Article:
In Action: Looking to Self First


The first Sunday of last February, Brayden had a really bad day as far as behavior goes. It was the worst of his life thus far. He was disobedient, defiant, and flat out told me no when I instructed him to do something. The crowing act was when he took Kaitlyn’s cup of milk. I told him to give it back, and he ran away. He then threw it to me. It wasn’t an aggressive throw at me, but he threw it to me and that is obviously something we don’t allow.

At the end of the day when Brayden was in bed, my husband and I discussed the day. We knew something was really off for him. This was such odd behavior for him. We tried to figure out the reasons for his disobedience. We didn’t talk about what a bad child he was or anything like that. We looked to ourselves to see what we had done to contribute to this problem.

First, this was a sudden major swing in behavior. He was fine one day, terrible that one day, then fine the next. However, we knew there was something (or several somethings) that needed to change. It was a once-in-his-lifetime occurrence, but something that showed us something was wrong.

The first thing we acknowledged is that the day before he had not had his naptime. We had driven a few hours to visit cousins, visited a dinosaur museum, and driven back home. He had spent a lot of time in the vehicle and hadn’t had any rest time, not to mention independent play or anything. Then the day in question, he had a shorter than usual nap because of church. By the way, his behavior at church was fine. Our problems were only in the 4:00-8:00 PM hours. But it seemed like all day :).

We knew this lack of normal routine and rest for two days were definitely contributors to the problem. Brayden has always been one who needs his structure. However, at 3.5 he is a lot more flexible and has experienced worse disruptions in the recent past without the disobedience problems. We knew it was a factor that contributed to this problem, but it was not the cause.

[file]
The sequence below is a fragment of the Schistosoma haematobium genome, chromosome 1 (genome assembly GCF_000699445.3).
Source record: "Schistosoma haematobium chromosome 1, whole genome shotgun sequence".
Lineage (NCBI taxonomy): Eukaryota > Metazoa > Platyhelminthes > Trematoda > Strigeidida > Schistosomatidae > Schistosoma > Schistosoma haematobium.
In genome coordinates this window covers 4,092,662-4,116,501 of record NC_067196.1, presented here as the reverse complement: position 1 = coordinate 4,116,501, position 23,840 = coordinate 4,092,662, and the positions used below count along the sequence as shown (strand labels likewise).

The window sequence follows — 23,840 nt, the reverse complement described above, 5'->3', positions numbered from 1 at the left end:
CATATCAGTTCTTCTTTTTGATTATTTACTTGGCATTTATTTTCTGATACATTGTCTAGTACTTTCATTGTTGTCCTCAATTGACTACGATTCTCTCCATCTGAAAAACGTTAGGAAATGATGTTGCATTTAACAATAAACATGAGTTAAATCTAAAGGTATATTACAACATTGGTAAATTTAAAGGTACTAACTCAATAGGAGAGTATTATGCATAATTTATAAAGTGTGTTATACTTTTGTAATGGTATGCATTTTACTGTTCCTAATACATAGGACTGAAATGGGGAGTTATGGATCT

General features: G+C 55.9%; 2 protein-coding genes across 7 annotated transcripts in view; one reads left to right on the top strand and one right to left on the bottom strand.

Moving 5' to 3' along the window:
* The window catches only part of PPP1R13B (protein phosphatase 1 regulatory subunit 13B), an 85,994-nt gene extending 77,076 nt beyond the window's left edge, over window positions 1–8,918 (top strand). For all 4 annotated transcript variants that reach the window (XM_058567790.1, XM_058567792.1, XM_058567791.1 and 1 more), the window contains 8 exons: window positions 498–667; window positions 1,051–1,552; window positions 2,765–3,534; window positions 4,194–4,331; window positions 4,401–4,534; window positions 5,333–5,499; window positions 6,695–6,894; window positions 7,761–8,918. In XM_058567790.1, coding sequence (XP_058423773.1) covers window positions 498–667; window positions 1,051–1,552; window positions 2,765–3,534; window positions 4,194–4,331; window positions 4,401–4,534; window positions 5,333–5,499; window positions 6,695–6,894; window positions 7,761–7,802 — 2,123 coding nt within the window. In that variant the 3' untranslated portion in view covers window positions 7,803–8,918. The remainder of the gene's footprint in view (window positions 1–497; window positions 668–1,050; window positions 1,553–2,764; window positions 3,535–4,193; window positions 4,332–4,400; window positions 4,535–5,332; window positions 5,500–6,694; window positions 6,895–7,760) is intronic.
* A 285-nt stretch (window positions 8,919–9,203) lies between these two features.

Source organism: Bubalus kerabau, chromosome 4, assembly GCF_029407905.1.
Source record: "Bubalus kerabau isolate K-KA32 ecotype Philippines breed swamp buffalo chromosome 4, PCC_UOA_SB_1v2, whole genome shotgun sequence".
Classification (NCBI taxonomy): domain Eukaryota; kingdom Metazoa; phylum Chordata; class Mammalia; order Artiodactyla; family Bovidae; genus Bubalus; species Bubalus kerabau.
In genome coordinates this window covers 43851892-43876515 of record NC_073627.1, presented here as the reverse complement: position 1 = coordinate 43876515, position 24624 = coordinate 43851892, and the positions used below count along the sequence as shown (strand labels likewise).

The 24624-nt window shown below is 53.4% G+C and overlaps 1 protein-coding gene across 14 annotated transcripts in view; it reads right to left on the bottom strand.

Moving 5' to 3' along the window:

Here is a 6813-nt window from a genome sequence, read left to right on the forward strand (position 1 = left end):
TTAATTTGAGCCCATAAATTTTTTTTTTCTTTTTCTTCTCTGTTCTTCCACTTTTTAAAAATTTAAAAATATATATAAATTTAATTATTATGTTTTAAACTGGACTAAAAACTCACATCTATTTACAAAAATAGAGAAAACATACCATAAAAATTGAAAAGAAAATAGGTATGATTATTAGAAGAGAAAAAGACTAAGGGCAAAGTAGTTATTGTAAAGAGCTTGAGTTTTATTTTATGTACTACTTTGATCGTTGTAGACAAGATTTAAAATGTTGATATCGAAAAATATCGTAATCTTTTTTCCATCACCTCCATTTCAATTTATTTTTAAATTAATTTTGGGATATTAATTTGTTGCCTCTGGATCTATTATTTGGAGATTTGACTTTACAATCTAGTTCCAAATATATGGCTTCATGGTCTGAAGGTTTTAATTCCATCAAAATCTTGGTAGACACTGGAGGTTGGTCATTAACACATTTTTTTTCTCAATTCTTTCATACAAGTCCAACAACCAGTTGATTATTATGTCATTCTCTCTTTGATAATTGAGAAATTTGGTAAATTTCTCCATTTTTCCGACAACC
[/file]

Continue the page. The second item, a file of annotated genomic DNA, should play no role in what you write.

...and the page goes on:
My husband realized he had been rather impatient with Brayden that day and very picky about his behavior. He was very fast to point out every wrong step Brayden took that day. He was looking for ultimate perfection. We knew this also would have been a contributor. Brayden does not do well behaviorally with criticism. It usually makes him behave more negatively. This is something my husband knows well because my husband is and was the same way. This was another contributing factor to the behavior, but we knew there had to be more.

I realized that we had been really busy lately trying to get things ready for our baby’s birth. We have been remodeling a room and I have been sewing the baby bedding. We realized Brayden wasn’t getting enough one-on-one time with his parents. An important thing for him is quality time. We have also been really busy with our service activities and other various activities. Story time before bed had been severely shortened. We decided we needed to put back in place our long story time before bed. We alternate nights of which parent reads the story.

We also put more conscious effort that we spent quality time with the children doing things they enjoyed, not just being with them in presence but mentally also. We figured Brayden was feeling neglected, though I doubt he could verbalize the feeling he was having. Kaitlyn is also around a lot more now that she has basically the same schedule that he does. So he doesn’t have as much opportunity for one-on-one time with parents.

The lack of parental one-on-one time proved to be the main culprit of the problem. Brayden loves to help do things. We have been sure to include him in our activities. He loves it. He even loved the day I had him help me scrub the grout on the tile floor. Our story time is back up to thirty minutes before bed. This means we have to be sure to be home and ready for bed in time for 30 minute story time. We are sure to do fun things with him individually where he is our only focus.

We were able to find the underlying problems. He then had some extenuating circumstances that basically ‘pushed him over the edge’ and he basically snapped that day.

We had that one bad day that taught us a lot as parents. As parents, we always need to be evaluating ourselves and what we are doing to ensure we are offering our children the best we can. Brayden has been awesome ever since. He has been better than ever. Our realizations and efforts have helped him to feel more loved, which has led to him being more obedient, which has led to all of us being happier.

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